Planets. Planets are round objects that move in circles around stars.
Britannica School. Planets – NASA. There are more planets than stars in our galaxy. The current count orbiting our star: eight. The inner, rocky planets are Mercury, Venus, Earth and Mars. The outer planets are gas giants Jupiter and Saturn and ice giants Uranus and Neptune. Beyond Neptune, a newer class of smaller worlds called dwarf planets reign, including longtime favorite Pluto. Planet Lineup Mercury. The Solar System and its planets. The Solar System is made up of the Sun and all of the smaller objects that move around it.
Apart from the Sun, the largest members of the Solar System are the eight major planets. Nearest the Sun are four fairly small, rocky planets - Mercury, Venus, Earth and Mars. Beyond Mars is the asteroid belt – a region populated by millions of rocky objects. These are left-overs from the formation of the planets, 4.5 billion years ago. On the far side of the asteroid belt are the four gas giants - Jupiter, Saturn, Uranus and Neptune. Until recently, the furthest known planet was an icy world called Pluto.
An object named Eris, which is at least as big as Pluto, was discovered very far from the Sun in 2005. Exploring the Solar System. Our Solar System. The Nine Planets of The Solar System. Why Mars? - How Terraforming Mars Will Work. Mars has long held a special fascination in the human imagination, as is witnessed by the scores of books and movies that have been produced about the planet in the last century alone.
Each story creates its own unique image of what might exists on the red planet. Curious Kids: can people live in space? Curious Kids is a series for children.
If you have a question you’d like an expert to answer, send it to firstname.lastname@example.org You might also like the podcast Imagine This, a co-production between ABC KIDS listen and The Conversation, based on Curious Kids. Can people live outside Earth? Planet Earth facts and information. Earth, our home planet, is a world unlike any other. The third planet from the sun, Earth is the only place in the known universe confirmed to host life. With a radius of 3,959 miles, Earth is the fifth largest planet in our solar system, and it's the only one known for sure to have liquid water on its surface. Earth is also unique in terms of monikers. Every other solar system planet was named for a Greek or Roman deity, but for at least a thousand years, some cultures have described our world using the Germanic word “earth,” which means simply “the ground.”
Earth – NASA. How could we live on the Moon? It’s an ideal launchpad for missions to Mars and other worlds.
And, for some people, it’s the ultimate tourist destination. But where would we live and how could we survive the Moon’s hostile environment? Moon fact: Apollo 17 astronauts Eugene Cernan and Harrison Schmitt hold the record for the longest time on the Moon – 75 hours. When Apollo 17 returned from the Moon in 1972, few people would have imagined that we would still be waiting for another human to set foot on our cosmic companion nearly 50 years later. In fact, most people at the time thought that by now we would have a human settlement on the Moon. Why it’s one thing getting to the Moon… but it’s quite another living there Sending humans to the Moon comes with huge costs, risks and technological challenges. 6 Technologies NASA is Advancing to Send Humans to Mars. Mars is an obvious source of inspiration for science fiction stories.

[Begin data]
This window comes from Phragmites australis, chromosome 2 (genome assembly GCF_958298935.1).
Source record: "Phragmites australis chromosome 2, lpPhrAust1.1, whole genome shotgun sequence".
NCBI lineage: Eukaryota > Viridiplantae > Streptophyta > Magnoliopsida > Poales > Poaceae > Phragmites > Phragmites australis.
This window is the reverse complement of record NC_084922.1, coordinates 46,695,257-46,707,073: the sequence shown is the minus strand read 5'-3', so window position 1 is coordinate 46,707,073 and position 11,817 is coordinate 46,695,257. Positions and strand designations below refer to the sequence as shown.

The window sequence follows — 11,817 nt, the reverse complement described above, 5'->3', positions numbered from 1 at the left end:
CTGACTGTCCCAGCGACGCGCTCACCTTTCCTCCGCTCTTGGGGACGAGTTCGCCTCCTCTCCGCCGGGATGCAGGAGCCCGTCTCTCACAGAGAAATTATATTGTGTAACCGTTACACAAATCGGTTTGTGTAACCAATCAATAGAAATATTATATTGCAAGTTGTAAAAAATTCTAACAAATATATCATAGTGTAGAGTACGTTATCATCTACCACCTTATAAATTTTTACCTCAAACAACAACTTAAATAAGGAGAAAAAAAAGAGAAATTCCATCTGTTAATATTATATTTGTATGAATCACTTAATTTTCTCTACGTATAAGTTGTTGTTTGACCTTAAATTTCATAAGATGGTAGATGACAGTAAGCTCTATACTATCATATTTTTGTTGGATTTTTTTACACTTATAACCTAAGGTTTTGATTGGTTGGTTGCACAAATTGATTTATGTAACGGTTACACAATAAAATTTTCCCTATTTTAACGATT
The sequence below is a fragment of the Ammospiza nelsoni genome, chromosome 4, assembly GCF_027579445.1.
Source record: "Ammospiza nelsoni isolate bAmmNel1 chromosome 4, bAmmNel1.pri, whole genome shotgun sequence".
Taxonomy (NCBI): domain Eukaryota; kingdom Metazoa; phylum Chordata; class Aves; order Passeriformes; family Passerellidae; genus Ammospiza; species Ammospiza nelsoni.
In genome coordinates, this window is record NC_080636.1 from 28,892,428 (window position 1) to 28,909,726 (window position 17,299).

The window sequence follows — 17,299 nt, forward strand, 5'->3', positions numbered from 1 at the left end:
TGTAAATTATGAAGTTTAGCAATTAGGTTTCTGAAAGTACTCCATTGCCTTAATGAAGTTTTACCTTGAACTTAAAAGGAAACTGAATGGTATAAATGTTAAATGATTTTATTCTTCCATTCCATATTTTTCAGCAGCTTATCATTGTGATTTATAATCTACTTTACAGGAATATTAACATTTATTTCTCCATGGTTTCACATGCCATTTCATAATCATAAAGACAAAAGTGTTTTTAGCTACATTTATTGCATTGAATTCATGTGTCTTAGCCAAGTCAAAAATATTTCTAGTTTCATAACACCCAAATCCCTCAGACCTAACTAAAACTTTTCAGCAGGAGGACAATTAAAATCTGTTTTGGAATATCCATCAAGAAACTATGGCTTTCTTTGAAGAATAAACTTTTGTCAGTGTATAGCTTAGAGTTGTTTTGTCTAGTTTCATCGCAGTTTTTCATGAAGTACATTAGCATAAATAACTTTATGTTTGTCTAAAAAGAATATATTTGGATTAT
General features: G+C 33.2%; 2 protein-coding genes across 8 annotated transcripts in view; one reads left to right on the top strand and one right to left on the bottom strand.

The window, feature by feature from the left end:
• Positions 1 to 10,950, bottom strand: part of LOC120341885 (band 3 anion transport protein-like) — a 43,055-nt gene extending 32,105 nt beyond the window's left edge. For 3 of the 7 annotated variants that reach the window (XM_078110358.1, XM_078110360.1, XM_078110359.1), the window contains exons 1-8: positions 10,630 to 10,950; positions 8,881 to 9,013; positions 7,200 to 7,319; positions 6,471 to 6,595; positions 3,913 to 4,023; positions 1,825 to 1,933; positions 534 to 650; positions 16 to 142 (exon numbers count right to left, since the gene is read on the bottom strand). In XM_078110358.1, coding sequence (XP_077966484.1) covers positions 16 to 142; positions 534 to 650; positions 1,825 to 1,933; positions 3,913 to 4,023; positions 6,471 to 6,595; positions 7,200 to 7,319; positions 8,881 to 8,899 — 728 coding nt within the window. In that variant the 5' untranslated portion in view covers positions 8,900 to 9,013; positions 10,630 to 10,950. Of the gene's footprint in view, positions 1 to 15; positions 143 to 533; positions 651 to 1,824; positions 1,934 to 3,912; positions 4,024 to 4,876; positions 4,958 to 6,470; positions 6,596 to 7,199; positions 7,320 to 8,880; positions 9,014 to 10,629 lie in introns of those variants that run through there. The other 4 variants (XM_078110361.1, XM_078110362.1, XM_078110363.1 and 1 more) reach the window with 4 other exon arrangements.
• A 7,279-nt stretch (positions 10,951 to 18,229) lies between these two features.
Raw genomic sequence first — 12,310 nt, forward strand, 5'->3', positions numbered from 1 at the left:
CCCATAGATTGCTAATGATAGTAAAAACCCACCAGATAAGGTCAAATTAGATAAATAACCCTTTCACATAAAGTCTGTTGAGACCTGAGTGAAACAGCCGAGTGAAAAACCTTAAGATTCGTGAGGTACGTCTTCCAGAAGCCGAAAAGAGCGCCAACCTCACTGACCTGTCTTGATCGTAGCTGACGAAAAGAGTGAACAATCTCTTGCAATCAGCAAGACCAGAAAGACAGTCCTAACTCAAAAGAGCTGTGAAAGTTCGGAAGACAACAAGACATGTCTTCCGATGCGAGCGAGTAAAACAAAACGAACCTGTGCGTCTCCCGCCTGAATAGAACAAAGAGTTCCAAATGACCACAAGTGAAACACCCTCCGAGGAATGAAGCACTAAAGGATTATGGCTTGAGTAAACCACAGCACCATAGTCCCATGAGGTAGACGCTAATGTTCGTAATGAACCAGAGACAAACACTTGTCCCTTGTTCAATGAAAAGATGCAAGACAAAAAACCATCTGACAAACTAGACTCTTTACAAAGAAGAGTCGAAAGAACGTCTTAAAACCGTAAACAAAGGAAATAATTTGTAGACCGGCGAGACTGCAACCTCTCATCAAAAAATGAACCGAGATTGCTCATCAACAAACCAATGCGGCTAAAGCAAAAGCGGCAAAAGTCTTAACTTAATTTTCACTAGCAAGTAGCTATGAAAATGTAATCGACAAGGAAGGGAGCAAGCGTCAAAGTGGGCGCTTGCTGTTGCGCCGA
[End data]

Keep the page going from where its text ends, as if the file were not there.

It is familiar and well-studied, yet different and far enough away to compel otherworldly adventures. NASA has its sights on the Red Planet for many of the same reasons. Robots, including the Perseverance rover launching soon to Mars, teach us about what it’s like on the surface. That intel helps inform future human missions to the Red Planet. We’ll also need to outfit spacecraft and astronauts with technologies to get them there, explore the surface, and safely return them home. NASA is advancing many technologies to send astronauts to Mars as early as the 2030s. Credits: NASA 1. Astronauts bound for Mars will travel about 140 million miles into deep space. It is too soon to say which propulsion system will take astronauts to Mars, but we know it needs to be nuclear-enabled to reduce travel time. Timeline of Solar System exploration. Charted timeline of Solar System exploration, as of December 2014 This is a timeline of Solar System exploration ordered by date of spacecraft launch.
It includes: All spacecraft that have left Earth orbit for the purposes of Solar System exploration (or were launched with that intention but failed), including lunar probes.A small number of pioneering or notable Earth-orbiting craft. [vague] It does not include: Centuries of terrestrial telescopic observation.The great majority of Earth-orbiting satellites.Space probes leaving Earth orbit that are not concerned with Solar System exploration (such as space telescopes targeted at distant galaxies, cosmic background radiation observatories, and so on).Probes that failed at launch.
The dates listed are launch dates, but the achievements noted may have occurred some time later—in some cases, a considerable time later (for example, Voyager 2, launched 20 August 1977, did not reach Neptune until 1989). 1950s 1960s 1970s 1980s